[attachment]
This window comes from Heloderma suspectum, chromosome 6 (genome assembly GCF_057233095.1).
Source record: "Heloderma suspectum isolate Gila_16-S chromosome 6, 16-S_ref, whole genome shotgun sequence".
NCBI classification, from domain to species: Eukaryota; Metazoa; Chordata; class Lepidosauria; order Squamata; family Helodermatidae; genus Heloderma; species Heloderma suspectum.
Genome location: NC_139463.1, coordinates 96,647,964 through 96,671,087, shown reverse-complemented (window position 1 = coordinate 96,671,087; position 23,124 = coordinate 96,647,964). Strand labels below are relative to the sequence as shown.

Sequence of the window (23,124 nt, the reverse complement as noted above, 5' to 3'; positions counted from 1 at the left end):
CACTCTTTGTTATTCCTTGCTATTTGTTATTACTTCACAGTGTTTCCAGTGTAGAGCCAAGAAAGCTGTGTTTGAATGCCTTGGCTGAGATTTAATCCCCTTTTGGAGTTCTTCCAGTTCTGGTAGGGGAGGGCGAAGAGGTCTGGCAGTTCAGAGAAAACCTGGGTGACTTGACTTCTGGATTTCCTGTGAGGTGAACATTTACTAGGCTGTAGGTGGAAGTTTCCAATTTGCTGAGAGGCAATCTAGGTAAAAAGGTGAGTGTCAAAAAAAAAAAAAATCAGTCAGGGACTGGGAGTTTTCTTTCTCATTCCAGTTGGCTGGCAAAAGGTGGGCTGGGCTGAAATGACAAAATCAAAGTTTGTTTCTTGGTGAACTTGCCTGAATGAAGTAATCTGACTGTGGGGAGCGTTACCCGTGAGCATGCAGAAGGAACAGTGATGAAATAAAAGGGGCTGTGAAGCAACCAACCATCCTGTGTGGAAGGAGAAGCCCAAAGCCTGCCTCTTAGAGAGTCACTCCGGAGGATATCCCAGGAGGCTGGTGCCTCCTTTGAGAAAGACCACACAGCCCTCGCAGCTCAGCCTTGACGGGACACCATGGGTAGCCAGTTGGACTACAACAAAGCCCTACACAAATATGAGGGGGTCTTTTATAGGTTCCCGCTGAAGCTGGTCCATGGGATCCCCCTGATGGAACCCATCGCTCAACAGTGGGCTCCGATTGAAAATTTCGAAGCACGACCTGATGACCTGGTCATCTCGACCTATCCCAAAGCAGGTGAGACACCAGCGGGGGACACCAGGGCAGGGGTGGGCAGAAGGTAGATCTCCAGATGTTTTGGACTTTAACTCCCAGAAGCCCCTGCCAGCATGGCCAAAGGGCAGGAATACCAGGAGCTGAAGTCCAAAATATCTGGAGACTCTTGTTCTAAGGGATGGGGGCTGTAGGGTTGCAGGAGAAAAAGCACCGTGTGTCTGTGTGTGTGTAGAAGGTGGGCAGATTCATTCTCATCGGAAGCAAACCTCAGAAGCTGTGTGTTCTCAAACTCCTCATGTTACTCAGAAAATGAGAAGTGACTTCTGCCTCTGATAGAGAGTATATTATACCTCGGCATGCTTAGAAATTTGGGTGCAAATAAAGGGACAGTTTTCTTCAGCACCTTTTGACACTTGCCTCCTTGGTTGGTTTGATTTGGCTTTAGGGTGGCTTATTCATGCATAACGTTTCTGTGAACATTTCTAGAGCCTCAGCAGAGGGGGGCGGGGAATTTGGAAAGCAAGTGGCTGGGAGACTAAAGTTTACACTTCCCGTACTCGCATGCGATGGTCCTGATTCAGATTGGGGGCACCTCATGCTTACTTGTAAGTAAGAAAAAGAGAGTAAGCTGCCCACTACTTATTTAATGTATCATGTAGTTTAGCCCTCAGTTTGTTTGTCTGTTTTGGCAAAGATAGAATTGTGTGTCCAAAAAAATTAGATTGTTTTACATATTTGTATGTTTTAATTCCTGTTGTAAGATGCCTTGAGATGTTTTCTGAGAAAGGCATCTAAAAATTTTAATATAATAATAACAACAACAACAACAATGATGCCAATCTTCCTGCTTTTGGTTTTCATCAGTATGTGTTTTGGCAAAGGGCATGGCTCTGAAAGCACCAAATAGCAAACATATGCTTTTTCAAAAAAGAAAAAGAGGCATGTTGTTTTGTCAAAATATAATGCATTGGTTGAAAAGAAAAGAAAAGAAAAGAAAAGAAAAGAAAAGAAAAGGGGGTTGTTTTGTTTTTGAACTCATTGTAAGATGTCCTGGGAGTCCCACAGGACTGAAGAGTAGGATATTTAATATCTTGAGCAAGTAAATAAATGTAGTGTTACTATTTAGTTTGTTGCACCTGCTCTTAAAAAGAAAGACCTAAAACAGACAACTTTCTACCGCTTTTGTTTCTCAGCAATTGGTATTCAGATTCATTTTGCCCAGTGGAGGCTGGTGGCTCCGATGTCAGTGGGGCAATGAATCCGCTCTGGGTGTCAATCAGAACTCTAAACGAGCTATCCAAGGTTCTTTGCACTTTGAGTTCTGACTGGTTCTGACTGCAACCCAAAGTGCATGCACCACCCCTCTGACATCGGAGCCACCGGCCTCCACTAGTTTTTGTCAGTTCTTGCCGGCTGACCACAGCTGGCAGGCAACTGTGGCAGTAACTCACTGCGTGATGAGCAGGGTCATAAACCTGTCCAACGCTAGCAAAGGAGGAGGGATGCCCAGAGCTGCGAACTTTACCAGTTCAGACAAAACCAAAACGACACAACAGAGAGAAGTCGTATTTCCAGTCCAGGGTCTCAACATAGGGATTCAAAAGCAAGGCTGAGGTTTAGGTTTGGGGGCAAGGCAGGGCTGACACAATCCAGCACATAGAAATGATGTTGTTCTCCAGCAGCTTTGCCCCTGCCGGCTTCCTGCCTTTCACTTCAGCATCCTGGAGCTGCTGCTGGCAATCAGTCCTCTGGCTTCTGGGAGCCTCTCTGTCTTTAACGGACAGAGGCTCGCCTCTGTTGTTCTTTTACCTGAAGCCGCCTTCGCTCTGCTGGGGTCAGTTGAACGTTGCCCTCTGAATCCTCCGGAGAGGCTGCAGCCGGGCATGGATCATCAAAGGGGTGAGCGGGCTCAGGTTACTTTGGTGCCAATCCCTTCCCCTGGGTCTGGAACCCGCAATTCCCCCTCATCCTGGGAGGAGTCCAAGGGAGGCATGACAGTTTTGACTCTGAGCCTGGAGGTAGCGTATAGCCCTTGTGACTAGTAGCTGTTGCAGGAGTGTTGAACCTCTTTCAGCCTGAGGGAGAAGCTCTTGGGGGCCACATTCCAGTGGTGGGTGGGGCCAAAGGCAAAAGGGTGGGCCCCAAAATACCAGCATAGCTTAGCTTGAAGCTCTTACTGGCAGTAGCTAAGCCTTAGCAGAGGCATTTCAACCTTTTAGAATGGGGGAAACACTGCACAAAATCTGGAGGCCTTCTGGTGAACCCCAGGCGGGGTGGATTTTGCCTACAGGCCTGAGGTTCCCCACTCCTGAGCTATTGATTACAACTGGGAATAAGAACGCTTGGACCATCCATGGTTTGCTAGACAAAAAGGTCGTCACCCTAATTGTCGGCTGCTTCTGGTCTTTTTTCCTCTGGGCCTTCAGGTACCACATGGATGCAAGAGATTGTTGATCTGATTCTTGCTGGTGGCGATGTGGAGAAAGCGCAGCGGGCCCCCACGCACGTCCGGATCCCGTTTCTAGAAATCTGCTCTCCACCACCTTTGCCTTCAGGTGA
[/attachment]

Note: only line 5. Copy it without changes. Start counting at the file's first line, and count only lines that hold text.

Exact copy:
Sequence of the window (23,124 nt, the reverse complement as noted above, 5' to 3'; positions counted from 1 at the left end):